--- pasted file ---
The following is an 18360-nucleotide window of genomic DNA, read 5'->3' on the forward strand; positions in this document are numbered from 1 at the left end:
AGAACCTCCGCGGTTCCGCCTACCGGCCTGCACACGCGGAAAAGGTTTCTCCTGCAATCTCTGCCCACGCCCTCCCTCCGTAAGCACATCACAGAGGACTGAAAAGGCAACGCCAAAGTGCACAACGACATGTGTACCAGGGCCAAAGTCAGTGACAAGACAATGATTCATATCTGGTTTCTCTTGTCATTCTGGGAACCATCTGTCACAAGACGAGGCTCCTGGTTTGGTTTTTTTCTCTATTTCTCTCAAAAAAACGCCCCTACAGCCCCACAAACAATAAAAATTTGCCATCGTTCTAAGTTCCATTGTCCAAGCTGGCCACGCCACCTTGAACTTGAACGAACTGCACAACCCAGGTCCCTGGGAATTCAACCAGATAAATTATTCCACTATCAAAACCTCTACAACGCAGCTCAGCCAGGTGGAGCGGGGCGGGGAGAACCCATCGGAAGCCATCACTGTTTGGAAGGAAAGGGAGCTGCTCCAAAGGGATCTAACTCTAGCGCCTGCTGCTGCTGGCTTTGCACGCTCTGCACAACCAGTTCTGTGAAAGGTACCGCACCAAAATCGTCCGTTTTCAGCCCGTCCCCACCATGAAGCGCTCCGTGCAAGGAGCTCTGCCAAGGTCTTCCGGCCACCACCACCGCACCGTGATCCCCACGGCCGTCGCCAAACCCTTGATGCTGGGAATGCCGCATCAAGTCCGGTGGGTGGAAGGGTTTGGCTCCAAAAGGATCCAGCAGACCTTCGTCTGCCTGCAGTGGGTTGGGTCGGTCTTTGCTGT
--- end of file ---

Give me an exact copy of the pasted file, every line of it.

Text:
The following is an 18360-nucleotide window of genomic DNA, read 5'->3' on the forward strand; positions in this document are numbered from 1 at the left end:
AGAACCTCCGCGGTTCCGCCTACCGGCCTGCACACGCGGAAAAGGTTTCTCCTGCAATCTCTGCCCACGCCCTCCCTCCGTAAGCACATCACAGAGGACTGAAAAGGCAACGCCAAAGTGCACAACGACATGTGTACCAGGGCCAAAGTCAGTGACAAGACAATGATTCATATCTGGTTTCTCTTGTCATTCTGGGAACCATCTGTCACAAGACGAGGCTCCTGGTTTGGTTTTTTTCTCTATTTCTCTCAAAAAAACGCCCCTACAGCCCCACAAACAATAAAAATTTGCCATCGTTCTAAGTTCCATTGTCCAAGCTGGCCACGCCACCTTGAACTTGAACGAACTGCACAACCCAGGTCCCTGGGAATTCAACCAGATAAATTATTCCACTATCAAAACCTCTACAACGCAGCTCAGCCAGGTGGAGCGGGGCGGGGAGAACCCATCGGAAGCCATCACTGTTTGGAAGGAAAGGGAGCTGCTCCAAAGGGATCTAACTCTAGCGCCTGCTGCTGCTGGCTTTGCACGCTCTGCACAACCAGTTCTGTGAAAGGTACCGCACCAAAATCGTCCGTTTTCAGCCCGTCCCCACCATGAAGCGCTCCGTGCAAGGAGCTCTGCCAAGGTCTTCCGGCCACCACCACCGCACCGTGATCCCCACGGCCGTCGCCAAACCCTTGATGCTGGGAATGCCGCATCAAGTCCGGTGGGTGGAAGGGTTTGGCTCCAAAAGGATCCAGCAGACCTTCGTCTGCCTGCAGTGGGTTGGGTCGGTCTTTGCTGT